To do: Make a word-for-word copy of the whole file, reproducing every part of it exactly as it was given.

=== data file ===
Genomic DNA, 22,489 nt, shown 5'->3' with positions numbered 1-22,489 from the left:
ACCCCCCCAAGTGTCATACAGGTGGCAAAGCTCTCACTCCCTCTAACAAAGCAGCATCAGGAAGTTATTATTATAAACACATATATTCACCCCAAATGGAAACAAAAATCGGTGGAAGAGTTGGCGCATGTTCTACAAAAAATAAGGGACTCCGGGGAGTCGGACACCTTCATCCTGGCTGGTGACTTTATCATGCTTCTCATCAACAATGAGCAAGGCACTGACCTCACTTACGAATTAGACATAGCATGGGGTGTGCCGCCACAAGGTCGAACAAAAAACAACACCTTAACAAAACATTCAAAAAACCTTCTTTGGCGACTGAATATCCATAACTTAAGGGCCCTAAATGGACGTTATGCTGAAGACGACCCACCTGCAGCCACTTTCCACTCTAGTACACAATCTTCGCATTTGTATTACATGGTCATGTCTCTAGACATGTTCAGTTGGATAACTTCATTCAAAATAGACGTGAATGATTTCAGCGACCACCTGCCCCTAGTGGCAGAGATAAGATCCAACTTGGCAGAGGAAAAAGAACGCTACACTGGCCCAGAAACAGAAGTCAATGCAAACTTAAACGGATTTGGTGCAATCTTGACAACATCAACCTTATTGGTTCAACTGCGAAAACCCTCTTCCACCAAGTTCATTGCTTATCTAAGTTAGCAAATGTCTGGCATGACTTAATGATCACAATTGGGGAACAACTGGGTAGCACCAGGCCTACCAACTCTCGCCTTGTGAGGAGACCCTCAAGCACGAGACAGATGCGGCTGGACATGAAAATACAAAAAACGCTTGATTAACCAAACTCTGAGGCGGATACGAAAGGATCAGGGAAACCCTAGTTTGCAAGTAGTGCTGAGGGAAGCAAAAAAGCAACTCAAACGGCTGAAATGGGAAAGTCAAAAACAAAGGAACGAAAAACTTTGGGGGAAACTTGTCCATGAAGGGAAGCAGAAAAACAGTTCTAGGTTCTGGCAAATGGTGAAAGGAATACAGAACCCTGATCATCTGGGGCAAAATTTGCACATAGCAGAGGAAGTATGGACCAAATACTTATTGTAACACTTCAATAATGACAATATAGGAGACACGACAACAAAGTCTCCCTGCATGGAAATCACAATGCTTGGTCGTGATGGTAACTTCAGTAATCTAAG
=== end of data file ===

Genomic DNA, 22,489 nt, shown 5'->3' with positions numbered 1-22,489 from the left:
ACCCCCCCAAGTGTCATACAGGTGGCAAAGCTCTCACTCCCTCTAACAAAGCAGCATCAGGAAGTTATTATTATAAACACATATATTCACCCCAAATGGAAACAAAAATCGGTGGAAGAGTTGGCGCATGTTCTACAAAAAATAAGGGACTCCGGGGAGTCGGACACCTTCATCCTGGCTGGTGACTTTATCATGCTTCTCATCAACAATGAGCAAGGCACTGACCTCACTTACGAATTAGACATAGCATGGGGTGTGCCGCCACAAGGTCGAACAAAAAACAACACCTTAACAAAACATTCAAAAAACCTTCTTTGGCGACTGAATATCCATAACTTAAGGGCCCTAAATGGACGTTATGCTGAAGACGACCCACCTGCAGCCACTTTCCACTCTAGTACACAATCTTCGCATTTGTATTACATGGTCATGTCTCTAGACATGTTCAGTTGGATAACTTCATTCAAAATAGACGTGAATGATTTCAGCGACCACCTGCCCCTAGTGGCAGAGATAAGATCCAACTTGGCAGAGGAAAAAGAACGCTACACTGGCCCAGAAACAGAAGTCAATGCAAACTTAAACGGATTTGGTGCAATCTTGACAACATCAACCTTATTGGTTCAACTGCGAAAACCCTCTTCCACCAAGTTCATTGCTTATCTAAGTTAGCAAATGTCTGGCATGACTTAATGATCACAATTGGGGAACAACTGGGTAGCACCAGGCCTACCAACTCTCGCCTTGTGAGGAGACCCTCAAGCACGAGACAGATGCGGCTGGACATGAAAATACAAAAAACGCTTGATTAACCAAACTCTGAGGCGGATACGAAAGGATCAGGGAAACCCTAGTTTGCAAGTAGTGCTGAGGGAAGCAAAAAAGCAACTCAAACGGCTGAAATGGGAAAGTCAAAAACAAAGGAACGAAAAACTTTGGGGGAAACTTGTCCATGAAGGGAAGCAGAAAAACAGTTCTAGGTTCTGGCAAATGGTGAAAGGAATACAGAACCCTGATCATCTGGGGCAAAATTTGCACATAGCAGAGGAAGTATGGACCAAATACTTATTGTAACACTTCAATAATGACAATATAGGAGACACGACAACAAAGTCTCCCTGCATGGAAATCACAATGCTTGGTCGTGATGGTAACTTCAGTAATCTAAG